Saturday, September 22, 2012

Willing to work for food

There are many nice things about living in Oregon and one of them begins to happen this time of the year and is welcomed for those who work for food.  It's what brings us the long winter and the short growing season: rain.

The end of the growing season prompts a fire drill every year as summer turns into fall.  Hours spent harvesting, cleaning, preserving and storing for the winter months leaves us with a lot less energy than we started with. 

Four cords of wood sit waiting to be stacked and everywhere we look, we see work.  The three hours we spent coring, peeling and cutting up apples for drying this past week will be a nice snack this winter while sitting in front of a warm fire with a cup of tea.

All the effort we put forth to secure what sustains us helps to make life easier especially in the winter when the power goes out and food is just a jar away.  Most items we grow cost the same amount of work for us year after year as long as we're both healthy enough to work for it.  Compared to the prices at the grocery store, our costs are little for the wholesome food we get. 

We even made a little money to add to our coffer this harvest when an ad on Craigslist solicited a phone call within 30 minutes of posting our surplus garlic.  We were hoping to barter for storage onions and/or potatoes but selling it paid for our seeds this season and hopefully next year we won’t have to buy as many as I’ve been saving what I can. 

One of the tables we normally eat at is covered with bowls of seeds and beautifully colored drying beans as well as bright orange Calendula blossoms that will be infused in oil when they dry.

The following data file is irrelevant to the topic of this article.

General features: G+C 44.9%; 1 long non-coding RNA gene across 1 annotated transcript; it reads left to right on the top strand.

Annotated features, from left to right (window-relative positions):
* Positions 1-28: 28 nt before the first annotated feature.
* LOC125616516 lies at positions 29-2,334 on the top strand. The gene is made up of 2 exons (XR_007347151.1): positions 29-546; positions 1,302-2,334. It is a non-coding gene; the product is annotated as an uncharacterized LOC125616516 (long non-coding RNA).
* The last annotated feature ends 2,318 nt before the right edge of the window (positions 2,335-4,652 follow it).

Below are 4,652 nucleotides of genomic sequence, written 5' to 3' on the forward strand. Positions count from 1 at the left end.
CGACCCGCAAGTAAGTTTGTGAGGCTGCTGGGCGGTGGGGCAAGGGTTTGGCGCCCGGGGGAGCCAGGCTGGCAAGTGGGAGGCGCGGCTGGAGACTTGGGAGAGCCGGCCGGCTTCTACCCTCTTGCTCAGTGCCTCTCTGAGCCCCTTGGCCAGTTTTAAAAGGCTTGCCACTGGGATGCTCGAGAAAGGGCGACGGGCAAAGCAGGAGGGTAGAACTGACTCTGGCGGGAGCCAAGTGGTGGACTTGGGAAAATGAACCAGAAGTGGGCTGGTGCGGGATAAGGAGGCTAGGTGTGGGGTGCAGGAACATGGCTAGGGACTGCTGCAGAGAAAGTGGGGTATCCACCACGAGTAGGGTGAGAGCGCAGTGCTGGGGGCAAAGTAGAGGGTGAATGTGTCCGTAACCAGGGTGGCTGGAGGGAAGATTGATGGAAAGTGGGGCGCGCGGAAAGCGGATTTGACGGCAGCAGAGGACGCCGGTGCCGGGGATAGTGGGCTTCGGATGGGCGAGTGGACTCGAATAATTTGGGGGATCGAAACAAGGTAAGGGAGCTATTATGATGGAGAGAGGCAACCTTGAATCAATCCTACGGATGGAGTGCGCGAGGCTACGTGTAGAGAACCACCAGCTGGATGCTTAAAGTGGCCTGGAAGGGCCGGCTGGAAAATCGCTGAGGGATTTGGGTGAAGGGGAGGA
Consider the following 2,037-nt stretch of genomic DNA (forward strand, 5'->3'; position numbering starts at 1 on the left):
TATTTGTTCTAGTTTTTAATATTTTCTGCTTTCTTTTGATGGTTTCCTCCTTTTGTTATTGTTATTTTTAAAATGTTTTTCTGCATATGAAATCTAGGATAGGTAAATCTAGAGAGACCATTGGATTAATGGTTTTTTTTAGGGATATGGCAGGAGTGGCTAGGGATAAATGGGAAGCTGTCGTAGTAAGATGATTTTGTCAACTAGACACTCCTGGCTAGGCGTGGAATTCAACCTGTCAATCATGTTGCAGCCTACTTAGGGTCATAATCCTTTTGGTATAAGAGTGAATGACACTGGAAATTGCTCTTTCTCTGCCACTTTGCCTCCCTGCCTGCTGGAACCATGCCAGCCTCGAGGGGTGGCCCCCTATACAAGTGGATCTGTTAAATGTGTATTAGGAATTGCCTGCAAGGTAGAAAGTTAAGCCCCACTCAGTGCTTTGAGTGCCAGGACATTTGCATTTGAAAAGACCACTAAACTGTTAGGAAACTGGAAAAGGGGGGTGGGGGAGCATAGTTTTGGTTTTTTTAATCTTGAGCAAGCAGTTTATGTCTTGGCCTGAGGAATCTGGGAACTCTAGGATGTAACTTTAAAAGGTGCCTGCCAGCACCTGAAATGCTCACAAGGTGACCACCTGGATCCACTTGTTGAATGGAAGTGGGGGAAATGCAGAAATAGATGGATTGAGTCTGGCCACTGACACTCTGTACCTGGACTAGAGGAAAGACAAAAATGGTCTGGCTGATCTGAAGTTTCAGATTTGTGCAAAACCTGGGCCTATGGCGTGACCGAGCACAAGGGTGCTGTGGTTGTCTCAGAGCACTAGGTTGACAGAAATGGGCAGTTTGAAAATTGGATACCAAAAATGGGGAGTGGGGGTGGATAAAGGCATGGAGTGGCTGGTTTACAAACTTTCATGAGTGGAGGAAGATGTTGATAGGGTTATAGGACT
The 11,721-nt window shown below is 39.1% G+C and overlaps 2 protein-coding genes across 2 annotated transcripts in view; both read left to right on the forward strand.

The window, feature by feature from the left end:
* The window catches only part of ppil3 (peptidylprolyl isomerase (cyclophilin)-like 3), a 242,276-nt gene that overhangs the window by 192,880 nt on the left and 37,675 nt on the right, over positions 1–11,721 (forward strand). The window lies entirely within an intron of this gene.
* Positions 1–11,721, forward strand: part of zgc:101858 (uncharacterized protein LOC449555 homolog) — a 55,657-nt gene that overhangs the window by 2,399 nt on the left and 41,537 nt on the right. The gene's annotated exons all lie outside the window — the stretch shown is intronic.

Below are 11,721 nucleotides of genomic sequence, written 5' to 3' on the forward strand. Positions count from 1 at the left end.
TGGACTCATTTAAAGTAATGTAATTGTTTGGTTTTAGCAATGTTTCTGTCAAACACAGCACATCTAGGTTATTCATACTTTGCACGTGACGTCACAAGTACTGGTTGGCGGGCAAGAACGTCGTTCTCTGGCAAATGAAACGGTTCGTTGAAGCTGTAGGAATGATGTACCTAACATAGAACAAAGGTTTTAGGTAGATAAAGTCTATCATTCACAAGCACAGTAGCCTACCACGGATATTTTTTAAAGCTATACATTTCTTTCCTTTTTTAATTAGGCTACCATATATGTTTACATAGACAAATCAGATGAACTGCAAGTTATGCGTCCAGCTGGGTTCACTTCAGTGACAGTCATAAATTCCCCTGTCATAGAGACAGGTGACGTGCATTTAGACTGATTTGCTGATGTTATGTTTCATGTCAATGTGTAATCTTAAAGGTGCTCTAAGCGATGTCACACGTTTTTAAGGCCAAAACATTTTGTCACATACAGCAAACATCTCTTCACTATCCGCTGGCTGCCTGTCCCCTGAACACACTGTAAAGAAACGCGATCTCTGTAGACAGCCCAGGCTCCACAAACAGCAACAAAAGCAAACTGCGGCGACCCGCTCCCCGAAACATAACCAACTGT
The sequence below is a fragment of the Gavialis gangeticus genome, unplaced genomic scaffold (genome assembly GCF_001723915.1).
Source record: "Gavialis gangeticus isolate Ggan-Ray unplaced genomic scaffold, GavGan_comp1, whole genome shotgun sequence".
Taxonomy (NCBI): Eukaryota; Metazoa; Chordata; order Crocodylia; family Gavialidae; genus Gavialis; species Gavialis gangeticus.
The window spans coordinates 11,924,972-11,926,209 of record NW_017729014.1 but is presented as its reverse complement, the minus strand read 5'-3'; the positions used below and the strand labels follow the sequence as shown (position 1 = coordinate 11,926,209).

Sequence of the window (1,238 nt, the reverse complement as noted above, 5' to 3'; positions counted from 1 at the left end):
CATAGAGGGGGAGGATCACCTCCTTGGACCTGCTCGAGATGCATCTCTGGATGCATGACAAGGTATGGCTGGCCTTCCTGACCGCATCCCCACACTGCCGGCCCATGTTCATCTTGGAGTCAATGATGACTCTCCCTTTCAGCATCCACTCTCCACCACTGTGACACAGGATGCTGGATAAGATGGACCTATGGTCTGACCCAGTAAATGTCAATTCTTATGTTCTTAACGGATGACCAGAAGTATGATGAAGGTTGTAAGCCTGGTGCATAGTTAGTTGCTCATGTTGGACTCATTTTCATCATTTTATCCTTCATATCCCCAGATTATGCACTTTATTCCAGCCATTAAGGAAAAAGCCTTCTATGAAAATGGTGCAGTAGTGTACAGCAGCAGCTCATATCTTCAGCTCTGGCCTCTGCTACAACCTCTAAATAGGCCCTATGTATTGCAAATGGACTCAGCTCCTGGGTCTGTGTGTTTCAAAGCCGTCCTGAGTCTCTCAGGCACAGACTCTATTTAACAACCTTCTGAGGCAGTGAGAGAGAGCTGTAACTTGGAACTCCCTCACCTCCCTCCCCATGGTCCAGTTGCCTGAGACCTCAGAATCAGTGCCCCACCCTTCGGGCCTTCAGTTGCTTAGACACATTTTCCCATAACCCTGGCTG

Tiger Eye Beans
You’ll always find gallon size jugs of Kombucha brewing on the kitchen counters but now they keep company with other glass jars appearing as science experiments gone bad. 

Lovely jars with red colored floating masses in them are labeled with the names Hillbilly Potato, Hungarian Heart and Brandywine, (stayed tune as next week the names will change). 

Anyone that knows us and ventures to visit this time of the year will walk from room to room smelling a six course dinner ranging from kraut and tomato sauce to dried apples and strawberries while the sourdough bread is baking in the oven.
Three Brandywine of the same vine

The smells never let us forget the amount of work we’ve done or the rewards of growing most of what we eat and being able to go to the window to see where it comes from.

Filderkraut Cabbage
Looking down at the main garden below I watch as our Ancona ducks pace back and forth with babies in tow waiting for the day they’ll be free to roam beyond the fenced area where we contain them for the growing season. 

I’m sure they can feel the slime of snails go down as they dream of banana slugs that they eat bit by bit, though I haven’t seen many of these creatures yet this year in the garden.

The babies were born the end of August and are suited up in their uniforms of yellow, black and brown; even their feet are striped. 
Mama with her babies
Early on they managed to escape through the field fencing with mama following, squeezing through.  They quickly found the low hanging fruit.  We scurried down to the garden and discovered mama with a red chest thinking she had cut herself on the fence, but instead she was enjoying the medicinal qualities of the elderberries.  They have to be the healthiest ducks as we supplement their foraging with shredded zucchini, tomato pulp from the juicer and apple peels.

The chickens too have been caught in the compost like dumpster divers digging for treats.  They are so fussy this time of year and can afford to turn their beaks up to anything that isn't sweet.

Sweet to me will be the sound of rain falling outside as I'm curled up inside with a good book on a soft sofa or a nice chair behind a spinning wheel where the feel of fleece will pass through my fingers before I get the pleasure of feeling it’s warmth as it covers me.

Before then the oak leaves need to be raked, as they will serve as blankets to the blueberries that were picked so long ago.  I remember the enthusiasm I started with at the beginning of the season compared to the way I feel now and it serves as a measure of how willing I am to work for food.